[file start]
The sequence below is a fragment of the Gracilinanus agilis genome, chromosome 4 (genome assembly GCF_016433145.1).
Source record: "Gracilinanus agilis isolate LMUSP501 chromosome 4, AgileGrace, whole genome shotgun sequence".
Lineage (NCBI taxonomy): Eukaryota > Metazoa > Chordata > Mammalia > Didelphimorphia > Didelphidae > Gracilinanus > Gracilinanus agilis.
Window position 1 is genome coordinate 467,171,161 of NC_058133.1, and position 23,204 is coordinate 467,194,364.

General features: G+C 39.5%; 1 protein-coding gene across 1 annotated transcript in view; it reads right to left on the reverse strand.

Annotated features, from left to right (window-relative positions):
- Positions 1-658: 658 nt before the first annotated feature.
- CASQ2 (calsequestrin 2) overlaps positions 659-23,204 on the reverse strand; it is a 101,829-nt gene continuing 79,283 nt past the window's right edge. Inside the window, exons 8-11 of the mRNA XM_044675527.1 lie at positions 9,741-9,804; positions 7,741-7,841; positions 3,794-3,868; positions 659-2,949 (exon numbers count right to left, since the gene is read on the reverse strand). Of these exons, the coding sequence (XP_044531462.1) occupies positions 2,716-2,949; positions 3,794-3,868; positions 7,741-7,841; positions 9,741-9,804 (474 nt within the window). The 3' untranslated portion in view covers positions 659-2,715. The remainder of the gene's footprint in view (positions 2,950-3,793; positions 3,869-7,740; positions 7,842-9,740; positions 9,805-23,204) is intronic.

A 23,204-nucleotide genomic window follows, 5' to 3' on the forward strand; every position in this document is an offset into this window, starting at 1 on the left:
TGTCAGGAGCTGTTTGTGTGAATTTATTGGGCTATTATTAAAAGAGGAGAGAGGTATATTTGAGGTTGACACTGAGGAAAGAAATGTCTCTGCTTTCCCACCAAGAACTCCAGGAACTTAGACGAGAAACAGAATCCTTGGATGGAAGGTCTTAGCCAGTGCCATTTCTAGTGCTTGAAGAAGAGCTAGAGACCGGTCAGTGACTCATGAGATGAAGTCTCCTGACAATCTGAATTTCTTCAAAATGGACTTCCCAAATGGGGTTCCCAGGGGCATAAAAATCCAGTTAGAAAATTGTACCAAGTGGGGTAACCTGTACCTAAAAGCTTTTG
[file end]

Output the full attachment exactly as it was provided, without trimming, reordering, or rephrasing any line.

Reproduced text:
The sequence below is a fragment of the Gracilinanus agilis genome, chromosome 4 (genome assembly GCF_016433145.1).
Source record: "Gracilinanus agilis isolate LMUSP501 chromosome 4, AgileGrace, whole genome shotgun sequence".
Lineage (NCBI taxonomy): Eukaryota > Metazoa > Chordata > Mammalia > Didelphimorphia > Didelphidae > Gracilinanus > Gracilinanus agilis.
Window position 1 is genome coordinate 467,171,161 of NC_058133.1, and position 23,204 is coordinate 467,194,364.

General features: G+C 39.5%; 1 protein-coding gene across 1 annotated transcript in view; it reads right to left on the reverse strand.

Annotated features, from left to right (window-relative positions):
- Positions 1-658: 658 nt before the first annotated feature.
- CASQ2 (calsequestrin 2) overlaps positions 659-23,204 on the reverse strand; it is a 101,829-nt gene continuing 79,283 nt past the window's right edge. Inside the window, exons 8-11 of the mRNA XM_044675527.1 lie at positions 9,741-9,804; positions 7,741-7,841; positions 3,794-3,868; positions 659-2,949 (exon numbers count right to left, since the gene is read on the reverse strand). Of these exons, the coding sequence (XP_044531462.1) occupies positions 2,716-2,949; positions 3,794-3,868; positions 7,741-7,841; positions 9,741-9,804 (474 nt within the window). The 3' untranslated portion in view covers positions 659-2,715. The remainder of the gene's footprint in view (positions 2,950-3,793; positions 3,869-7,740; positions 7,842-9,740; positions 9,805-23,204) is intronic.

A 23,204-nucleotide genomic window follows, 5' to 3' on the forward strand; every position in this document is an offset into this window, starting at 1 on the left:
TGTCAGGAGCTGTTTGTGTGAATTTATTGGGCTATTATTAAAAGAGGAGAGAGGTATATTTGAGGTTGACACTGAGGAAAGAAATGTCTCTGCTTTCCCACCAAGAACTCCAGGAACTTAGACGAGAAACAGAATCCTTGGATGGAAGGTCTTAGCCAGTGCCATTTCTAGTGCTTGAAGAAGAGCTAGAGACCGGTCAGTGACTCATGAGATGAAGTCTCCTGACAATCTGAATTTCTTCAAAATGGACTTCCCAAATGGGGTTCCCAGGGGCATAAAAATCCAGTTAGAAAATTGTACCAAGTGGGGTAACCTGTACCTAAAAGCTTTTG